A VA social worker leads us down a very typical hospital corridor to an equally typical junction where halls lead in several directions and nurses sit in a sort of clerical fortress, overlooking a counter with clear sight lines. At this linoleum crossroads, there is also what probably functions as a lounge. There is a piano. Which on this particular day Jane has volunteered to play. An astonishing fact when one considers that she is fresh from the morning pulpit. Sort of like playing a weekend matinee, then another matinee, without break. April advises us that ‘Summertime’ is not on today’s program. Why, I am not sure, although this probably has something to do with honoring the memory of the Gershwins. We rough up the brothers’ harmonies rather badly in the bass section, I confess. But, not to worry. Here comes the audience.
Perhaps I missed the introductory talk by the social worker, or maybe there were program notes, but most likely, there was nothing. We have just been ushered into this place with no introduction or explanation. Yet some setting of the scene would be most helpful. Who are these people? They are so old that military service must be a faint memory, no more. Does this hospital represent care for the elderly? Care for those with dementia? Or neither? I would like to know a little something.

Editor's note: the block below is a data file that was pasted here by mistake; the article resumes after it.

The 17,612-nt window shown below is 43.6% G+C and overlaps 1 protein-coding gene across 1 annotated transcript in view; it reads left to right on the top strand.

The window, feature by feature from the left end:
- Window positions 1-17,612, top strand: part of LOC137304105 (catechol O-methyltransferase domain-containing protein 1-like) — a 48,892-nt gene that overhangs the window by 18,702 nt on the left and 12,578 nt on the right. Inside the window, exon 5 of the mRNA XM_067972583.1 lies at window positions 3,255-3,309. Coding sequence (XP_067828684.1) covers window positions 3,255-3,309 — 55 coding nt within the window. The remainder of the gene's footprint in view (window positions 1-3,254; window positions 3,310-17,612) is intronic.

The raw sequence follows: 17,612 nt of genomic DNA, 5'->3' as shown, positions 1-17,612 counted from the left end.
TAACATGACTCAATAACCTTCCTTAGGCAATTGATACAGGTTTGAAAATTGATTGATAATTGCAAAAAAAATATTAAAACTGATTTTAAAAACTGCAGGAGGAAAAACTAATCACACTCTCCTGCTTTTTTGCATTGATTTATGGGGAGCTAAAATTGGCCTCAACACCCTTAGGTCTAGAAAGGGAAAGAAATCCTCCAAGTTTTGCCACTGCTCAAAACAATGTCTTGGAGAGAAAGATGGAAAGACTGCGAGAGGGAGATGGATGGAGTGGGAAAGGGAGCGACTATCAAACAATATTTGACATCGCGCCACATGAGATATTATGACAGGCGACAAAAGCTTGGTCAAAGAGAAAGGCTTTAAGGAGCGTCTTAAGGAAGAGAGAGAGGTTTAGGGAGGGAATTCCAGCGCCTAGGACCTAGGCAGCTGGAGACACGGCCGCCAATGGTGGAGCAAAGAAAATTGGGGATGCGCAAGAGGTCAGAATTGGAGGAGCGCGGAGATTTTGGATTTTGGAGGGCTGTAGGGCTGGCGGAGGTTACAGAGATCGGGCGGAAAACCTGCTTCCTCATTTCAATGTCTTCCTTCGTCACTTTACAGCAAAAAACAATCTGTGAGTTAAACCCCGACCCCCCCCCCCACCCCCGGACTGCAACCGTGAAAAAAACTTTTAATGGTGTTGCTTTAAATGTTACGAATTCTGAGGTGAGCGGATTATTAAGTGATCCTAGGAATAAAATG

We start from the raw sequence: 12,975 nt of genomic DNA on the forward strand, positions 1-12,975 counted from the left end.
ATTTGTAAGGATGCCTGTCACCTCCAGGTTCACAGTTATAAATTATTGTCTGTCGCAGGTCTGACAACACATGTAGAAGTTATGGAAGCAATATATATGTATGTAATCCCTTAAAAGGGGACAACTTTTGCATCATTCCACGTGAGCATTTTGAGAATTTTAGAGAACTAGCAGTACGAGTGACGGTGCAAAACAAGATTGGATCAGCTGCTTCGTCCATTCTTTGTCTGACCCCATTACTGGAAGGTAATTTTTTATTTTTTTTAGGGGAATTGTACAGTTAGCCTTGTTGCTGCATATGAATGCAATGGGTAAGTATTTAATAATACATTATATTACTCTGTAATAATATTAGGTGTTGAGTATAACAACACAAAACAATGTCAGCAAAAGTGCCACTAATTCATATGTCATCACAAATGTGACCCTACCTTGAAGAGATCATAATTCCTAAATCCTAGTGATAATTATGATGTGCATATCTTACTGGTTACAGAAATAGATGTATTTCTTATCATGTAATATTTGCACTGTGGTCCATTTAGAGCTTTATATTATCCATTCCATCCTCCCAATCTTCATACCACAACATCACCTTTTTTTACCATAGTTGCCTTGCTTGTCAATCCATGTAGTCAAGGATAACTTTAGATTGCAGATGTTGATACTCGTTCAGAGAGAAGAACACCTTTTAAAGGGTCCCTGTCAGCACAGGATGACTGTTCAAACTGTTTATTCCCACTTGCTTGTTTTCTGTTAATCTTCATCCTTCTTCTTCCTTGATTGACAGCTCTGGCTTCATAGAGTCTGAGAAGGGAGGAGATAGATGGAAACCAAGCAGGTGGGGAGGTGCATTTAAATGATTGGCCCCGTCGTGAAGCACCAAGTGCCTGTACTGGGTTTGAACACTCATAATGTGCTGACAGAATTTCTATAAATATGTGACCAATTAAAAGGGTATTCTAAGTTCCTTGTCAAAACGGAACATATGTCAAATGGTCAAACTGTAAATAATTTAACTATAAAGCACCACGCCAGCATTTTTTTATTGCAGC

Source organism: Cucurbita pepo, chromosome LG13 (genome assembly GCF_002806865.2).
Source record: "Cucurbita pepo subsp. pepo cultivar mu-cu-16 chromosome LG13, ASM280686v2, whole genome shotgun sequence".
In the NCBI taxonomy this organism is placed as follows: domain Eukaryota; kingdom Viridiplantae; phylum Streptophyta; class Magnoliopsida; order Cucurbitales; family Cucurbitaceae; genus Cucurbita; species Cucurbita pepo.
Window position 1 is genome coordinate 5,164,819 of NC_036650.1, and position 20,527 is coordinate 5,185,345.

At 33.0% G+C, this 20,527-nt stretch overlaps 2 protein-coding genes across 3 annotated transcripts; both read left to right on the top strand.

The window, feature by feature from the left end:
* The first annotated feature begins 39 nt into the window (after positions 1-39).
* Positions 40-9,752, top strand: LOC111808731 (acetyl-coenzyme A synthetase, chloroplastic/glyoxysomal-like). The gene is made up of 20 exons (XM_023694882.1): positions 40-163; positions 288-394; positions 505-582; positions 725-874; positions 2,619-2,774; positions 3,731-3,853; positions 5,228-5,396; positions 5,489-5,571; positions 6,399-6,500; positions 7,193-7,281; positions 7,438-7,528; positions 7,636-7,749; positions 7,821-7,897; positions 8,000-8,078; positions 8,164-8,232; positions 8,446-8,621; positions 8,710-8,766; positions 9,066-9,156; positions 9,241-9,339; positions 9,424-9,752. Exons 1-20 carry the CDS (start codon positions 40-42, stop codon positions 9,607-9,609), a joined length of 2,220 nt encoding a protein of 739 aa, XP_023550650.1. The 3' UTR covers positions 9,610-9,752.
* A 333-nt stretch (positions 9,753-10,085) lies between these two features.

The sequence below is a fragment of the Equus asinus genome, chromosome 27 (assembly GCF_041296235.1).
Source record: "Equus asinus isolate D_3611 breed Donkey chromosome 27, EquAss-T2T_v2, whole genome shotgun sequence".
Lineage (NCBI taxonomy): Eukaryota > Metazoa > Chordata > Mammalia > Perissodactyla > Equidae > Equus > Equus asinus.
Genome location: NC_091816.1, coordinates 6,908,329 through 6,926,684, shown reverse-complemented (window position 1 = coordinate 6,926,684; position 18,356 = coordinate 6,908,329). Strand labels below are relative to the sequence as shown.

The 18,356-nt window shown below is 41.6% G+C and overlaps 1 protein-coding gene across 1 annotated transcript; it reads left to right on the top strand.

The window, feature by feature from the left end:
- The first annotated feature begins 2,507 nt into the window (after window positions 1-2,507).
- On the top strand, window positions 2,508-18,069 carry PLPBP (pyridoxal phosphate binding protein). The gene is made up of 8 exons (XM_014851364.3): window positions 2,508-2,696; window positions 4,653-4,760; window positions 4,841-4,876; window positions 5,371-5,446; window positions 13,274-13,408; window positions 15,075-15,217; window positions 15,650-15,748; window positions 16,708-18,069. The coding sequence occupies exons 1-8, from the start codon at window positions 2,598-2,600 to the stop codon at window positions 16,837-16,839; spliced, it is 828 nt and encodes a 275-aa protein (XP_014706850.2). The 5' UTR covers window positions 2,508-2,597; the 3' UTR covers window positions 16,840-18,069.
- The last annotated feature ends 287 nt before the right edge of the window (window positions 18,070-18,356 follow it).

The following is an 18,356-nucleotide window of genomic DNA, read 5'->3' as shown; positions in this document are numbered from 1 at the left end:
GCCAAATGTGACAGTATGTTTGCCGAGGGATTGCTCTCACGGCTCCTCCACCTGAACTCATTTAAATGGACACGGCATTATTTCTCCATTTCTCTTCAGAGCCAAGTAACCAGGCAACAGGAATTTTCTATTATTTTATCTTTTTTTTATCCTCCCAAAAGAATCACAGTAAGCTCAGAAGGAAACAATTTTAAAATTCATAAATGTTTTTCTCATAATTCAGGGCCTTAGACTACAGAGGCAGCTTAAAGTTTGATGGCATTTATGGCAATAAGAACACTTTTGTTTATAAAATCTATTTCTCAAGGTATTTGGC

No one seems younger than 80. Most are in wheelchairs. A couple are asleep. One man in a wheelchair clears his throat more loudly than our most piercing soprano can sing. He does this at odd intervals, perhaps unaware of his own decibels. Never mind, for we are making our stumbling way through the program. ‘Embraceable You,’ a lighter and more sentimental Gershwin piece, opens the show. And I either open my mouth too early or too late throughout. Which is too bad. For I more or less know this piece. Good thing, this VA concert, I can’t help thinking. Opening out of town. Playing the provinces before we hit the capital.
If we start off on the wrong musical foot, we compound the error quickly. The men sing a fairly straightforward round from an obscure bit of Leonard Bernstein. And what happens here defies explanation. The second basses start singing over the first basses, which thoroughly alarms me. And what is there to do but keep going? But going where? I am now badly confused, having come to the end of the musical road, as indicated by the score, but finding that all the men around me are measures ahead. What has happened?